The U.S. Bureau of Labour Statistics released the much-awaited March jobs report this morning, and markets are moving.
Job growth failed to stage the snap back that much of Wall Street expected after an unseasonally harsh winter was said to weigh on the numbers over the past several months.
The reactions are starting to pour in. Here’s what the Street is saying.
NEIL DUTTA, HEAD OF U.S. ECONOMICS AT RENAISSANCE MACRO: “Conditions in the labour market continue to improve but remain far from good. The March employment report has something for everyone except economic growth bears. If you are a bull, aggregate hours continue to rise, supporting the idea that the weakness in Q1 was weather related and likely to be short-lived. If you are a dove on the FOMC, you can point to the rise in participation, steady unemployment rate and flat growth in earnings as a way to reiterate the idea that rate hikes remain in the distance. If you are a hawk on the FOMC, there is nothing in this report to suggest that tapering should not continue.”
MICHELLE GIRARD, CHIEF ECONOMIST AT RBS: “A very straightforward report. Nonfarm payrolls rose by 192,000, both overall and in the private sector. Both readings were in line with their 12-month moving averages (+187,000 and +189,000, respectively). Weather was still cold in March, but not as bad as February. So no weather rebound, but also no real weather drag and end up with a trend gain. The conclusion then is that employment conditions are pretty much the same as they have been last few years. This report should not move the dial in either direction for either the market or the Fed. Hours worked rebounded — this was where weather impact has been most evident. The average workweek rose to 34.5 hours, back to the level it was in November (from January-November 2013, the average workweek held between 34.4 hours and 34.5 hours). Hourly earnings were flat following a 0.4% jump last month (which we suspected was distorted by the weather, as hours worked were down due to weather but for many workers, pay was unchanged, so average hourly earnings go up). On a year-over-year basis, earnings growth slipped from 2.2% to 2.1%. While much was made of the February uptick, doesn’t appear to be much going on in terms of wage growth.”
ALAN RUSKIN, GLOBAL HEAD OF G10 FX STRATEGY AT DEUTSCHE BANK: “Mixed payrolls data work with most of the FOMC thoughts that the labour market will give them plenty of time before needing to respond to the recovery. In terms of impact, this is not a great number for rates, FX and equities vol; it will take some of the steam out of my favoured short eurodollar rate trades (though still a believer multi-month); will be helpful for FX carry, fitting in ‘sweet spot’ for EM and commodity currencies. Suspect carry shorts will still be spread between JPY, EUR and USD in that favoured order. On the positive growth side: (1) Large gains in hours worked, so the broadest measure of activity, aggregate hours worked, is up a very healthy 0.7% on the month as payback to the soft -0.1% decline in the prior month. (2) Payrolls in March were largely as expected, with upward revisions to February (now a decent 197,000) and Jan making payrolls slightly better than expected. Weather effect in prior months, notably February, is now much more muted. (3) Manufacturing hours worked were very strong, offsetting a subdued -1,000 change in manufacturing employment. Construction employment still solid despite mixed housing data. (4) The rise in the unemployment rate came in the face of a large 476,000 household employment gain. Negative side: (1) Uptick in the unemployment rate, even for ‘good reasons’ (rise in participation rate) still buys the Fed time and works with a view that participation will rise as the economy improves. (2) Broad U-6 rate up 0.1% to 12.7% is disappointing. (3) Flat hourly earnings (again distorted by large hours) taken in tandem with 0.4% prior gain works against the idea of much additional wage pressures.”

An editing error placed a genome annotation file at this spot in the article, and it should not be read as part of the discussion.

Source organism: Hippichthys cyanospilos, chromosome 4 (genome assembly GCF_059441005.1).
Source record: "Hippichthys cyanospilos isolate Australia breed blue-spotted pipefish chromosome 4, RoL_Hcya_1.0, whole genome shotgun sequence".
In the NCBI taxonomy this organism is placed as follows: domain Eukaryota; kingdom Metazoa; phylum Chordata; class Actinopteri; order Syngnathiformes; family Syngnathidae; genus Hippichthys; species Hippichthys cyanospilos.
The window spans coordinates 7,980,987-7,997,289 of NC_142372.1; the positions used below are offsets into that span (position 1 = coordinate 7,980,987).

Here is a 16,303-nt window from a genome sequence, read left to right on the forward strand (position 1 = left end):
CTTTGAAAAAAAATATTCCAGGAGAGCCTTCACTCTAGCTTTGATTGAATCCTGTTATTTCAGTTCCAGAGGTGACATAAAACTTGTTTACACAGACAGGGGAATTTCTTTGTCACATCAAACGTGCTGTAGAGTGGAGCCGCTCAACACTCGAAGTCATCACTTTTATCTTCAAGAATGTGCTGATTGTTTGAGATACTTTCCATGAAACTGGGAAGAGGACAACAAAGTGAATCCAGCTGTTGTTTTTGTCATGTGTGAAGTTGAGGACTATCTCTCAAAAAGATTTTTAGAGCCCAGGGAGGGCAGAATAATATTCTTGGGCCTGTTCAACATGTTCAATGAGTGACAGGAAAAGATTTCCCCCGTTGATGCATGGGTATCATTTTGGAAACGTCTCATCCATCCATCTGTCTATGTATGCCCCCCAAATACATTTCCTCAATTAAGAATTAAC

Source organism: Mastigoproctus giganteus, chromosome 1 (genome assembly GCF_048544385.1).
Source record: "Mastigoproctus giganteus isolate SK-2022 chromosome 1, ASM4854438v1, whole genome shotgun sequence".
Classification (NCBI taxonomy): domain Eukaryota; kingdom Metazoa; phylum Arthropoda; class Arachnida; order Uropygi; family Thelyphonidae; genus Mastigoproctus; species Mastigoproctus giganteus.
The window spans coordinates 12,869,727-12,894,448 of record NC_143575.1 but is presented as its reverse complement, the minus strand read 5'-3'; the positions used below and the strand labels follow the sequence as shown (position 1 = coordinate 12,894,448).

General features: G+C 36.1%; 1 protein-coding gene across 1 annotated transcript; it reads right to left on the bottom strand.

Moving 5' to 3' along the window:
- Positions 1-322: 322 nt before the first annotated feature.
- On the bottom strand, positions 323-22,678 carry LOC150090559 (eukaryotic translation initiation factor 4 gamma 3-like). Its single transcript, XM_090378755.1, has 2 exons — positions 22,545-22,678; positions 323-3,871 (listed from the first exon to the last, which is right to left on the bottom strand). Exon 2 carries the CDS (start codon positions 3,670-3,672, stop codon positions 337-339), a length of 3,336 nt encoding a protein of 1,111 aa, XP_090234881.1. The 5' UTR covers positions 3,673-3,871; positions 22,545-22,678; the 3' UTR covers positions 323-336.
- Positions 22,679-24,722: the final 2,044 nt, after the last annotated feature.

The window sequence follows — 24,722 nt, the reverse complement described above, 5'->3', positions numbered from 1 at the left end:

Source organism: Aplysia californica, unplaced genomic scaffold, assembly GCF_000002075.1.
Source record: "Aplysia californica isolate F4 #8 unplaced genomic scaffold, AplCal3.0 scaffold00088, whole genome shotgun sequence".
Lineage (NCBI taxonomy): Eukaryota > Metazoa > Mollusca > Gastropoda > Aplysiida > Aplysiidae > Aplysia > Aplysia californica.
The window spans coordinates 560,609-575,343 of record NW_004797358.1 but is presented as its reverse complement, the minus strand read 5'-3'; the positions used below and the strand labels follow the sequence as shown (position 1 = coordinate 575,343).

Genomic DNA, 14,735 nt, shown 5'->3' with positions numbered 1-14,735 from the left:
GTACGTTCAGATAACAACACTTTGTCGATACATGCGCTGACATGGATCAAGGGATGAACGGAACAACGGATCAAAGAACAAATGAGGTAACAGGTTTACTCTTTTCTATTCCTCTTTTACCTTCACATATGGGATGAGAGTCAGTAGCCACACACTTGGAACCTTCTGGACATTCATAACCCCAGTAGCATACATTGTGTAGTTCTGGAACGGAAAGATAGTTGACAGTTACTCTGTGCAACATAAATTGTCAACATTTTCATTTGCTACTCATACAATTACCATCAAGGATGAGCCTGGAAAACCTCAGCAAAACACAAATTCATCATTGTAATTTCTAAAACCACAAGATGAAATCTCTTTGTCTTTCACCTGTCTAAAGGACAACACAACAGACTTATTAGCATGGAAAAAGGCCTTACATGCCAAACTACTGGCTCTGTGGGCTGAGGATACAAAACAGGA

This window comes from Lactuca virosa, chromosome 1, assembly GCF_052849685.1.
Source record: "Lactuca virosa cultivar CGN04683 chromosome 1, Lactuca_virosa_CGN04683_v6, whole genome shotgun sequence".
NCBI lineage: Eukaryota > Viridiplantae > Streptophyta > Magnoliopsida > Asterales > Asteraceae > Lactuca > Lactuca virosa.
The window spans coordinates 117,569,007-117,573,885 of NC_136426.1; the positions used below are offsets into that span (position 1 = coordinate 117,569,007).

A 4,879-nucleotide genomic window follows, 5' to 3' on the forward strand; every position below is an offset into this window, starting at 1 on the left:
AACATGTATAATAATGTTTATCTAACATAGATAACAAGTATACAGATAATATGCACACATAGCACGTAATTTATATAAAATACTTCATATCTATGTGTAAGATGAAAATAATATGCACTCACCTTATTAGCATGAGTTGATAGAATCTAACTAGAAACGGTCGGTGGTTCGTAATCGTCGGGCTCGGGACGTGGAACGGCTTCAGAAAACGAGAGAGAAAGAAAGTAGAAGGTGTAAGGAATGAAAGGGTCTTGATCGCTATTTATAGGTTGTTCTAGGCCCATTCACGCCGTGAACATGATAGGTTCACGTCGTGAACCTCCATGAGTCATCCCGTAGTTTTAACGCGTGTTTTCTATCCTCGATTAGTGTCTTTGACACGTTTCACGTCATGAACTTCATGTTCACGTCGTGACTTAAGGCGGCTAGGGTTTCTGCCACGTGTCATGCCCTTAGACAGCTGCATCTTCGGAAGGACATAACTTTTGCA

KIT JUCKES, GLOBAL STRATEGIST AT SOCIETE GENERALE: “I’ve been told I am not thumping the table much on this trip to the U.S., and have happily conceded that I am waiting for something to change, rather than sure when it will. The U.S. is generating jobs at a pace consistent with steady but unspectacular growth, the Fed has outlined its monetary policy normalisation framework, and investors have accepted it and concluded that if rates are heading to 3.5-4%, there is little to fear. The big threat to the vol-selling, carry-seeking consensus is a pickup in wage growth and hence in inflation expectations. Well, we can put that to bed for another month as wage growth dipped in an otherwise unexciting NFP report. 2.2% year over year for non-supervisory workers, 2.1% overall. Meh!!”
CHRIS RUPKEY, CHIEF FINANCIAL ECONOMIST AT BANK OF TOKYO-MITSUBISHI UFJ: “This is an important day. Keep the focus on what is right in the world. Today private payroll jobs are at all-time record highs. There are more people working today in private industry than any time in history. The labour market has returned to square one. The old peak in employment was 115 million 977 thousand jobs in January 2008 as the recession began. Today a new record at 116 million 87 thousand jobs. 110 thousand more are working today thanks to the all the stimulus policies and programs from Washington. Don’t stop now keep going. What else is on the Fed’s dashboard? The unemployment rate was 6.7% again today for March, but that is not on the dashboard anymore. First are those working part-time who want full time work. Went the wrong way today rising from 7.186 to 7.411 million. 225 thousand more. The biggest jump was from those who say there are slack work or business conditions out there. Hopefully these have not all done jail time. But hang on because private payroll employment has never been higher in the nation’s history. What else on dashboard. Wages. Tighter labour markets mean higher wages. Nope. Average hourly earnings unchanged in March up 2.1% from the last year. Not good enough, although at least it is at the Fed’s 2% inflation target.”
MILLAN MULRAINE, DEPUTY HEAD OF U.S. RESEARCH AND STRATEGY AT TD SECURITIES: “Despite the weak headline performance this was a solid labour market report, with a combined 229,000 jobs being added and rising labour market participation, the underlying tone of this report was quite encouraging. A 200,000 print on the headline number is likely to be seen as a critical hurdle for the labour market; however, given broad-based strength in this report, there is every indication that we may be well on our way to achieving this outcome very soon. The main takeaway from this report is that the labour market is continuing to bounce out of the weather-induced slump of earlier this year, and while the pace of rebound remains slower than we expected, we take encouragement from the strong showing in almost every other aspect of this report.”